The end of the year is also a good time to consider harvesting gains and losses from your nonqualified (taxable brokerage account) holdings. If you hold a stock that has done particularly well over the last year, now may be the time to sell it. If you are in a lower tax bracket (10% or 12%), your capital gains rate may be zero. If you desire to have the same holdings, you can always re-purchase the stock after the “wash sale” period, which would reset your basis to zero. You can also do this by selling a good performing fund or ETF and purchasing something similar but not exactly the same, i.e. selling a S&P 500 fund and buying an equal weighted large-cap ETF. 

You may also want to consider selling poor performers in your portfolio by loss harvesting. Loss harvesting is a way to offset any gains you may have to recognize. Generally, a fundamental rule of investing is that we have a long time horizon and employ a “buy and hold” strategy (and therefore, do not advise on selling a security at a low point). However, if you are experiencing a year with a high amount of realized gains, it may be a good strategy to sell off a poor performer in your portfolio. Capital losses can offset (erase) capital gains dollar-for-dollar. In the event that your losses are more than your gains, you can take up to $3,000 in losses each year (with the excess carried over to subsequent years) to offset ordinary income as well. Furthermore, any losses that exceed the $3,000 can be carried forward to future years to offset gains.

Flexible Spending Accounts (FSA)

Flexible Spending Accounts, commonly known as “flex benefits” or “dependent care benefits,” are a great way to defer part of your pay for medical and day care costs. You may choose to defer a portion of your pay into these accounts income tax free. However, in many cases, these funds have a “use it or lose it” by year end provision related to their benefit aside from a fairly nominal amount you may carry over into the next year if your plan allows. By reviewing your remaining balance, you can plan ahead and spend down the account so you do not lose any dollars allotted to this. This year in particular, this type of account may have higher balances remaining due to potentially reduced daycare expenses due to COVID-19 shutdowns and the reduced number of medical procedures performed over the 2020 tax year.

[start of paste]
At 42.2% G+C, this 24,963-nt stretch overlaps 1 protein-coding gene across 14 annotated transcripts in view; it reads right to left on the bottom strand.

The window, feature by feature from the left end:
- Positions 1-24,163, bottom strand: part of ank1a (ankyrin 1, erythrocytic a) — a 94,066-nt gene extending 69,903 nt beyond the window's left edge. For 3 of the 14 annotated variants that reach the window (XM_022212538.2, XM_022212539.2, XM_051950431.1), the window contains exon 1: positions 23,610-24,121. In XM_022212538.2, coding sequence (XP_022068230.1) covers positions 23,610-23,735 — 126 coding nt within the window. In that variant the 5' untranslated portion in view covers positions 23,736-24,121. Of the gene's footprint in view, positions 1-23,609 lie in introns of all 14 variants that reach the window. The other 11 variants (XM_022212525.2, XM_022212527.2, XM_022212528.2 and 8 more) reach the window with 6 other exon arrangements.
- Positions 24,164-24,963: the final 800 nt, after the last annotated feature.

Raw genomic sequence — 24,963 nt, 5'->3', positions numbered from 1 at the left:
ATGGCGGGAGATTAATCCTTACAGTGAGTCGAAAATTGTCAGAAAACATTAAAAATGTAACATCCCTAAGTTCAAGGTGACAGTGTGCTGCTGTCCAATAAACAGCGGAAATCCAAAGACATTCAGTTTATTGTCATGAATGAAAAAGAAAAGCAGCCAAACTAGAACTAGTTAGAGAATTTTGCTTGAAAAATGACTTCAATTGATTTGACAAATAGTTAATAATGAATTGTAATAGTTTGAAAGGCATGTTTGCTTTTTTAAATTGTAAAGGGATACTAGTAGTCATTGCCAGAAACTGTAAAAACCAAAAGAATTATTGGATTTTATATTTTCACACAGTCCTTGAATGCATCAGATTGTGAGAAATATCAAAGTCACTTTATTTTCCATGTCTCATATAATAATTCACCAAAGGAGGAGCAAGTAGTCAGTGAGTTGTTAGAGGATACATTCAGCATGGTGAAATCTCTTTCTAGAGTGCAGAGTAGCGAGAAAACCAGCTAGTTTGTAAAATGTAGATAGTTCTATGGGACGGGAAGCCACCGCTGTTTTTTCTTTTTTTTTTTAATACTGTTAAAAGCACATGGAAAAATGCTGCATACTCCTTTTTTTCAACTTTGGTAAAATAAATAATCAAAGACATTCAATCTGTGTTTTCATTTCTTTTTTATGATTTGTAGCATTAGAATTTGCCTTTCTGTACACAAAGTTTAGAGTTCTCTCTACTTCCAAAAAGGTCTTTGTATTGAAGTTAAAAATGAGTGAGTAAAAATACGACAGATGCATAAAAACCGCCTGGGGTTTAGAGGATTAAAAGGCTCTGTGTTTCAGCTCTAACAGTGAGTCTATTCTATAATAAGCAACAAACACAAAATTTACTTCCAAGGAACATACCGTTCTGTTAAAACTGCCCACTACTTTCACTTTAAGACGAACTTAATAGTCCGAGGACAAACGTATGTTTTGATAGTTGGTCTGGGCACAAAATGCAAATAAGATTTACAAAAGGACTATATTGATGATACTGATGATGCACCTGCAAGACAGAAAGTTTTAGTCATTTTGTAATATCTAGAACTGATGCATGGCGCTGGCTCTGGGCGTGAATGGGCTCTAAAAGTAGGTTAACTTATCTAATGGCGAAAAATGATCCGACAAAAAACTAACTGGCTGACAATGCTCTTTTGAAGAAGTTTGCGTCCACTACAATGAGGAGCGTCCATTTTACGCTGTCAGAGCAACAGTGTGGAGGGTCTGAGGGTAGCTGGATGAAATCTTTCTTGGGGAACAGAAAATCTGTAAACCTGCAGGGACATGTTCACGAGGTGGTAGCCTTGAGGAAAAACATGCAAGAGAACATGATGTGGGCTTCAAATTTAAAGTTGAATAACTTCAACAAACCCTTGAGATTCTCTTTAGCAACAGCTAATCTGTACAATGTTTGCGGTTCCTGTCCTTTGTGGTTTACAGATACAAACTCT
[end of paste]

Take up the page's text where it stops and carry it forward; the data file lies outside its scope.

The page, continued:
Health Savings Account (HSA) Contributions

If you hold a HSA because you participate in a high-deductible health plan, now is a good time to take inventory of your year-to-date contributions. For a single participant, the contribution limit for 2020 is $3,550 and for a family participant the limit is $7,100, not including a catch-up provision of $1,000 for age 55 and older. Unlike Flexible Spending Accounts, HSA contributions can be carried forward from one year to another. This type of account can serve as a great tool to pay medical expenses both now and into retirement, as you do not have to be in a high deductible plan when the funds are spent on medical expenses.  Funds from an HSA account can be used to pay for medical expenses (but not insurance premiums), if you choose to take an early retirement. Furthermore, the leftover balance can be used to pay for Medicare premiums in retirement, so there are many uses for these tax favored plans well into retirement.